. by the importunities of their friends and famiing tears. May the Lord keep these two lies. lambs of his flock faithful to the end. We
Caste undermined. look upon them as valuable additions to our little band. Having stability of character and Caste is however by this means being una good deal that is amiable in a Christian, dermined, as several men of high caste have been they will draw others to Christ, rather than received into their families and former society hinder, as many native converts have done. again, notwithstanding its being well known My prayer is that the Lord may preserve us that they had eaten with Christians, so that from empty professors, and make the little many readily acknowledge that there is no church formed in this wilderness shine on all caste remaining in our neighbourhood ; and around us as a garden, though small, yet several have refused to enter into marriage consisting of nothing but fruiters, without one contracts with families totally unconnected cumberer of the ground.
with us, simply because they lived near to us. A new labourer,
A banyá who was long connected with us has
been again received into caste, and at a marBrother Williams informed you that I had riage in the village cooked puris for some got another labourer. His name is Mohan, hundreds of the most respectable zamindars by which his character is not badly expressed. in the neighbouring villages. Another indi. With a blessing on bis labours, I trust he will vidual, a brahman, after being with us some be the means of drawing many from heathen-time, returned home, and is now with his ism to God. He is one of the most zealous family in caste. A third, a rajput, being native agents I have met with, and I think he asked in the public market if he had not eaten possesses genuine piety. His advance in Christians' food, replied, “ Yes, I feasted with knowledge has been most rapid ; in a com- them on puris, and what of that?”. I give paratively short time he has learned to read these examples to show that links in the monHindi and Urdu, in Nágri and Persian cha- strous chain have been severed, and that caste racters, with Auency; he is also getting on is not, at least in our neighbourhood, what it with English. Since he joined us I have had was some time since. the pleasure of marrying him to an excellent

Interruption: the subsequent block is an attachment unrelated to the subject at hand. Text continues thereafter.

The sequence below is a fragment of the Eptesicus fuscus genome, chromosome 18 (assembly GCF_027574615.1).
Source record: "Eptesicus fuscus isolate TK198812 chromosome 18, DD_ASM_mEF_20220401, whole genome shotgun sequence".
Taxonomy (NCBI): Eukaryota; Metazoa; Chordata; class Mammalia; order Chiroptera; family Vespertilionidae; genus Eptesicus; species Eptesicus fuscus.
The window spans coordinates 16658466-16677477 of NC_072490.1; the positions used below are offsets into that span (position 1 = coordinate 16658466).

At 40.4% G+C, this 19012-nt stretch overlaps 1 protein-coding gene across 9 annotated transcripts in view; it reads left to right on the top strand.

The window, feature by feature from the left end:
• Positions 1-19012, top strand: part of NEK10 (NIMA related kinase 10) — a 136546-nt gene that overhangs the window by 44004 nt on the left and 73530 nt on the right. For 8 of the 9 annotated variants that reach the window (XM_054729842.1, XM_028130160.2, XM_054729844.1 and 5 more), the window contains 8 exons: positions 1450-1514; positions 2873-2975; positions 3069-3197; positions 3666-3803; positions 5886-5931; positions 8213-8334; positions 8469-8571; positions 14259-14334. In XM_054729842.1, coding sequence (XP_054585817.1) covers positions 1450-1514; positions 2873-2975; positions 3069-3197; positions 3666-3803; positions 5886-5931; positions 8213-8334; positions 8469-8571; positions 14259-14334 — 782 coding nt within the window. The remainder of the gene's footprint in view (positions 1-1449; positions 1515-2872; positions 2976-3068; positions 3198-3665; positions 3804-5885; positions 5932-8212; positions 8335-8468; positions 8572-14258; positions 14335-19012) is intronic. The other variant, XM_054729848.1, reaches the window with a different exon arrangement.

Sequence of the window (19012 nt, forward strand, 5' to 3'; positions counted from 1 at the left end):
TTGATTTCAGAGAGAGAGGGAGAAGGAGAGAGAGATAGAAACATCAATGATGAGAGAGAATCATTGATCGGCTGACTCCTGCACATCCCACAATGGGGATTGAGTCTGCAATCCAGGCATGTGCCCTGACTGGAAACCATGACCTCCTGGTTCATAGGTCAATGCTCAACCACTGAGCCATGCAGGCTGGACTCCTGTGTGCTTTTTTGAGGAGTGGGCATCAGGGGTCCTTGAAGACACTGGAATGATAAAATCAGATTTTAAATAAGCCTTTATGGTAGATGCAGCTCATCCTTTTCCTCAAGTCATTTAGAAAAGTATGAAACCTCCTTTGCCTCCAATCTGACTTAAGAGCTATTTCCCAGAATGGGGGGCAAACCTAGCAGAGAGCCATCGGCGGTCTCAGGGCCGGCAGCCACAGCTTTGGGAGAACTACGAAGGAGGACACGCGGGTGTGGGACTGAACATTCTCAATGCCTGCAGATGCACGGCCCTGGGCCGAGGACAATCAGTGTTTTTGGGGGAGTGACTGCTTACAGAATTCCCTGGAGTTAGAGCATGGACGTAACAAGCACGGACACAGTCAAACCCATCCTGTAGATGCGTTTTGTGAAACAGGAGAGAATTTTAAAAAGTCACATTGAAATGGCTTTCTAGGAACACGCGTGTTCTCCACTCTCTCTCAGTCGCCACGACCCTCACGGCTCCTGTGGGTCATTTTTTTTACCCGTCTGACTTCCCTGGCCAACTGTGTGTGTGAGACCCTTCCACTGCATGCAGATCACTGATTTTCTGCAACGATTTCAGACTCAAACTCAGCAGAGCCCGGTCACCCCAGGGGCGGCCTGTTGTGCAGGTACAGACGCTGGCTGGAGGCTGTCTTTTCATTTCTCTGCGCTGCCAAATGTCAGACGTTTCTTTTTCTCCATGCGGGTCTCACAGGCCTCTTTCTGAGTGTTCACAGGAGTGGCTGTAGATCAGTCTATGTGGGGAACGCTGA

Christian Village. young woman, brought up with the greatest care by our friend Mrs. Reed. Perhaps this, Our services are better attended than ever, of all others, is the most valuable addition to As the number of nominal Christian residents our mission. With her assistance Mrs. Smith in our village increases, so does our congregahas been able to commence a prayer-meeting tion, for none are admitted except on condifor females only, and so much interest has tion of their renouncing caste, sending their been taken in it by our poor women, that children to school, keeping the sabbath, and there is seldom one absent,
attending all our services. Our village conFemale community improved.
tains about fifty inhabitants, and these form
our congregations for the most part, and this A new day has, I trust, dawned on our is a most interesting feature of our mission. female community—a visible improvement In the midst of a number of villages, where has taken place, which augurs well for the the sound of the church-going bell was never future prospects of the Redeemer's cause heard, and the sabbath brought no smile, no amongst a class of immortal beings whose rest-on that holy day, to see men, women, condition has hitherto appeared almost hope- and children, neatly dressed, wending their less. She assists also in teaching the girls way to the house of God, to celebrate his belonging to our people, so that our female praises and hear of that Saviour of whom school has been provided for, and now all Moses and the prophets spake-frequently our children are under tuition. Our boys' drives away gloomy doubts, cheers our hearts, school consists of about ten scholars — we reminds us of the happy sabbaths of our own